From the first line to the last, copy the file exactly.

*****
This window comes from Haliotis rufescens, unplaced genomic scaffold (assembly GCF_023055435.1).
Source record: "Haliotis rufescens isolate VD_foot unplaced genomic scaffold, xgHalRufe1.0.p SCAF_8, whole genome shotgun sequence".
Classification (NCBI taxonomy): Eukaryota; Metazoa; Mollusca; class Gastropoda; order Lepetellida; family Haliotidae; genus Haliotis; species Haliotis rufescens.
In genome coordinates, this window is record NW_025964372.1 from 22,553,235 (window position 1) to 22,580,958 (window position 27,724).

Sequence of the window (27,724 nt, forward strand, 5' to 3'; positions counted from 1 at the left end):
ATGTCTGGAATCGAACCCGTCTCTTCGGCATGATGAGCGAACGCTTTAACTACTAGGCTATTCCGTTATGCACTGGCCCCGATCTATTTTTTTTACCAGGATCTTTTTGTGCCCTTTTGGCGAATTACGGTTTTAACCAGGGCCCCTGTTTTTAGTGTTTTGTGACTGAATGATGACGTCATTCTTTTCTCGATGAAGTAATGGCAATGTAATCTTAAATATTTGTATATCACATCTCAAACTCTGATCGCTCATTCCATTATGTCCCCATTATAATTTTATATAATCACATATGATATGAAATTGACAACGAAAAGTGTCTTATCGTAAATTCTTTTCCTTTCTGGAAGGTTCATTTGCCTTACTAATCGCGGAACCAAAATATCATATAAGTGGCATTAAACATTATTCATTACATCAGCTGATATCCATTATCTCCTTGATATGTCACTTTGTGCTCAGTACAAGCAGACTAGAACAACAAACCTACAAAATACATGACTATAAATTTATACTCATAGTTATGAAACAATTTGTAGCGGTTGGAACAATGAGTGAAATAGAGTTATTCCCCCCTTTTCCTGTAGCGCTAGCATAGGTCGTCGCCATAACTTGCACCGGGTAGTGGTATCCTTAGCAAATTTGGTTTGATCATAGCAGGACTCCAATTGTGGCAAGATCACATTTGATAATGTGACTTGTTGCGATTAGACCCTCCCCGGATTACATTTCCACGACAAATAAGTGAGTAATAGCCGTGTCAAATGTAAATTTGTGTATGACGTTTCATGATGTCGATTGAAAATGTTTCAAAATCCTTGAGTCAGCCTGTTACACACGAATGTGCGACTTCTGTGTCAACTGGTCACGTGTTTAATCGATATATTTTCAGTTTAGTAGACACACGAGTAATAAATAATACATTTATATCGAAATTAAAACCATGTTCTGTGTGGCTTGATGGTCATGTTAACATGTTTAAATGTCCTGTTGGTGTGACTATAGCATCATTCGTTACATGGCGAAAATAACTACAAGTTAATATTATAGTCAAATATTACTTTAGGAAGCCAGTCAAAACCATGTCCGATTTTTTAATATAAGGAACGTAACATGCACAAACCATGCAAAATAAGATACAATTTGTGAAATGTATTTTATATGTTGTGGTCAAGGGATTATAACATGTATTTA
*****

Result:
This window comes from Haliotis rufescens, unplaced genomic scaffold (assembly GCF_023055435.1).
Source record: "Haliotis rufescens isolate VD_foot unplaced genomic scaffold, xgHalRufe1.0.p SCAF_8, whole genome shotgun sequence".
Classification (NCBI taxonomy): Eukaryota; Metazoa; Mollusca; class Gastropoda; order Lepetellida; family Haliotidae; genus Haliotis; species Haliotis rufescens.
In genome coordinates, this window is record NW_025964372.1 from 22,553,235 (window position 1) to 22,580,958 (window position 27,724).

Sequence of the window (27,724 nt, forward strand, 5' to 3'; positions counted from 1 at the left end):
ATGTCTGGAATCGAACCCGTCTCTTCGGCATGATGAGCGAACGCTTTAACTACTAGGCTATTCCGTTATGCACTGGCCCCGATCTATTTTTTTTACCAGGATCTTTTTGTGCCCTTTTGGCGAATTACGGTTTTAACCAGGGCCCCTGTTTTTAGTGTTTTGTGACTGAATGATGACGTCATTCTTTTCTCGATGAAGTAATGGCAATGTAATCTTAAATATTTGTATATCACATCTCAAACTCTGATCGCTCATTCCATTATGTCCCCATTATAATTTTATATAATCACATATGATATGAAATTGACAACGAAAAGTGTCTTATCGTAAATTCTTTTCCTTTCTGGAAGGTTCATTTGCCTTACTAATCGCGGAACCAAAATATCATATAAGTGGCATTAAACATTATTCATTACATCAGCTGATATCCATTATCTCCTTGATATGTCACTTTGTGCTCAGTACAAGCAGACTAGAACAACAAACCTACAAAATACATGACTATAAATTTATACTCATAGTTATGAAACAATTTGTAGCGGTTGGAACAATGAGTGAAATAGAGTTATTCCCCCCTTTTCCTGTAGCGCTAGCATAGGTCGTCGCCATAACTTGCACCGGGTAGTGGTATCCTTAGCAAATTTGGTTTGATCATAGCAGGACTCCAATTGTGGCAAGATCACATTTGATAATGTGACTTGTTGCGATTAGACCCTCCCCGGATTACATTTCCACGACAAATAAGTGAGTAATAGCCGTGTCAAATGTAAATTTGTGTATGACGTTTCATGATGTCGATTGAAAATGTTTCAAAATCCTTGAGTCAGCCTGTTACACACGAATGTGCGACTTCTGTGTCAACTGGTCACGTGTTTAATCGATATATTTTCAGTTTAGTAGACACACGAGTAATAAATAATACATTTATATCGAAATTAAAACCATGTTCTGTGTGGCTTGATGGTCATGTTAACATGTTTAAATGTCCTGTTGGTGTGACTATAGCATCATTCGTTACATGGCGAAAATAACTACAAGTTAATATTATAGTCAAATATTACTTTAGGAAGCCAGTCAAAACCATGTCCGATTTTTTAATATAAGGAACGTAACATGCACAAACCATGCAAAATAAGATACAATTTGTGAAATGTATTTTATATGTTGTGGTCAAGGGATTATAACATGTATTTA